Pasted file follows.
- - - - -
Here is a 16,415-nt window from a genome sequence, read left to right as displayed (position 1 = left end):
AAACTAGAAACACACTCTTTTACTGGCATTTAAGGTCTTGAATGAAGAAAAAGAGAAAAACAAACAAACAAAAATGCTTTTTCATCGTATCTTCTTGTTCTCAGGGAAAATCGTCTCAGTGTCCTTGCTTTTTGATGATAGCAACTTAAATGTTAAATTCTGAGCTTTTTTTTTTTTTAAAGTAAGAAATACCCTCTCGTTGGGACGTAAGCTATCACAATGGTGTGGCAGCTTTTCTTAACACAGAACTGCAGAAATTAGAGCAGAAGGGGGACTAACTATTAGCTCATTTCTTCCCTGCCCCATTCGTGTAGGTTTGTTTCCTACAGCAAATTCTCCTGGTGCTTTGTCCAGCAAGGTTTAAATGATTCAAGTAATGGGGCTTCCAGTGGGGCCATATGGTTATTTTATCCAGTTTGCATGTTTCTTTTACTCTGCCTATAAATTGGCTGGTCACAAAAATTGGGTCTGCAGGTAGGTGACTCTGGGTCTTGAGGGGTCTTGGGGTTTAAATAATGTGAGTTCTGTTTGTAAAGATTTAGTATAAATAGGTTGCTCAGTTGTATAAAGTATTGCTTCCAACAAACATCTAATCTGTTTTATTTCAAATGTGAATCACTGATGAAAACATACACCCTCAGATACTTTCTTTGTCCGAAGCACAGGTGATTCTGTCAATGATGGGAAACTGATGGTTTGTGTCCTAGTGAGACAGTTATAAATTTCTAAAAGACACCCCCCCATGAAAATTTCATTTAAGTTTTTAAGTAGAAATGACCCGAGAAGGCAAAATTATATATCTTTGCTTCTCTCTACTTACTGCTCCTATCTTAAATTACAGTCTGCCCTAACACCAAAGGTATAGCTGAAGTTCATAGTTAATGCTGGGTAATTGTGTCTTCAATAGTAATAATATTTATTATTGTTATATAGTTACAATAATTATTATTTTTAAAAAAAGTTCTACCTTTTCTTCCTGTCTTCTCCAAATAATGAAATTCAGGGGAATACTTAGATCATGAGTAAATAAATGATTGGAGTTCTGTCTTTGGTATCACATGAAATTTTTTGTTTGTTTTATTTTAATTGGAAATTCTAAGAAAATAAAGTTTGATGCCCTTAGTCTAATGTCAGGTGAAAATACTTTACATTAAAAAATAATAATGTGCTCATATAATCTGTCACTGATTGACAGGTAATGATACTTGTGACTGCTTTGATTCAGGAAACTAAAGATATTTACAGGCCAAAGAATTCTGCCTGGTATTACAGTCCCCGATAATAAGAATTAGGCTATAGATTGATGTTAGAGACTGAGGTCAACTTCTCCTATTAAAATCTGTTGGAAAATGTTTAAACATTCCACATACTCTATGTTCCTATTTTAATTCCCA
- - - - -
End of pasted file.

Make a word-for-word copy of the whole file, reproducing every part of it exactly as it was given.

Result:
Here is a 16,415-nt window from a genome sequence, read left to right as displayed (position 1 = left end):
AAACTAGAAACACACTCTTTTACTGGCATTTAAGGTCTTGAATGAAGAAAAAGAGAAAAACAAACAAACAAAAATGCTTTTTCATCGTATCTTCTTGTTCTCAGGGAAAATCGTCTCAGTGTCCTTGCTTTTTGATGATAGCAACTTAAATGTTAAATTCTGAGCTTTTTTTTTTTTTAAAGTAAGAAATACCCTCTCGTTGGGACGTAAGCTATCACAATGGTGTGGCAGCTTTTCTTAACACAGAACTGCAGAAATTAGAGCAGAAGGGGGACTAACTATTAGCTCATTTCTTCCCTGCCCCATTCGTGTAGGTTTGTTTCCTACAGCAAATTCTCCTGGTGCTTTGTCCAGCAAGGTTTAAATGATTCAAGTAATGGGGCTTCCAGTGGGGCCATATGGTTATTTTATCCAGTTTGCATGTTTCTTTTACTCTGCCTATAAATTGGCTGGTCACAAAAATTGGGTCTGCAGGTAGGTGACTCTGGGTCTTGAGGGGTCTTGGGGTTTAAATAATGTGAGTTCTGTTTGTAAAGATTTAGTATAAATAGGTTGCTCAGTTGTATAAAGTATTGCTTCCAACAAACATCTAATCTGTTTTATTTCAAATGTGAATCACTGATGAAAACATACACCCTCAGATACTTTCTTTGTCCGAAGCACAGGTGATTCTGTCAATGATGGGAAACTGATGGTTTGTGTCCTAGTGAGACAGTTATAAATTTCTAAAAGACACCCCCCCATGAAAATTTCATTTAAGTTTTTAAGTAGAAATGACCCGAGAAGGCAAAATTATATATCTTTGCTTCTCTCTACTTACTGCTCCTATCTTAAATTACAGTCTGCCCTAACACCAAAGGTATAGCTGAAGTTCATAGTTAATGCTGGGTAATTGTGTCTTCAATAGTAATAATATTTATTATTGTTATATAGTTACAATAATTATTATTTTTAAAAAAAGTTCTACCTTTTCTTCCTGTCTTCTCCAAATAATGAAATTCAGGGGAATACTTAGATCATGAGTAAATAAATGATTGGAGTTCTGTCTTTGGTATCACATGAAATTTTTTGTTTGTTTTATTTTAATTGGAAATTCTAAGAAAATAAAGTTTGATGCCCTTAGTCTAATGTCAGGTGAAAATACTTTACATTAAAAAATAATAATGTGCTCATATAATCTGTCACTGATTGACAGGTAATGATACTTGTGACTGCTTTGATTCAGGAAACTAAAGATATTTACAGGCCAAAGAATTCTGCCTGGTATTACAGTCCCCGATAATAAGAATTAGGCTATAGATTGATGTTAGAGACTGAGGTCAACTTCTCCTATTAAAATCTGTTGGAAAATGTTTAAACATTCCACATACTCTATGTTCCTATTTTAATTCCCA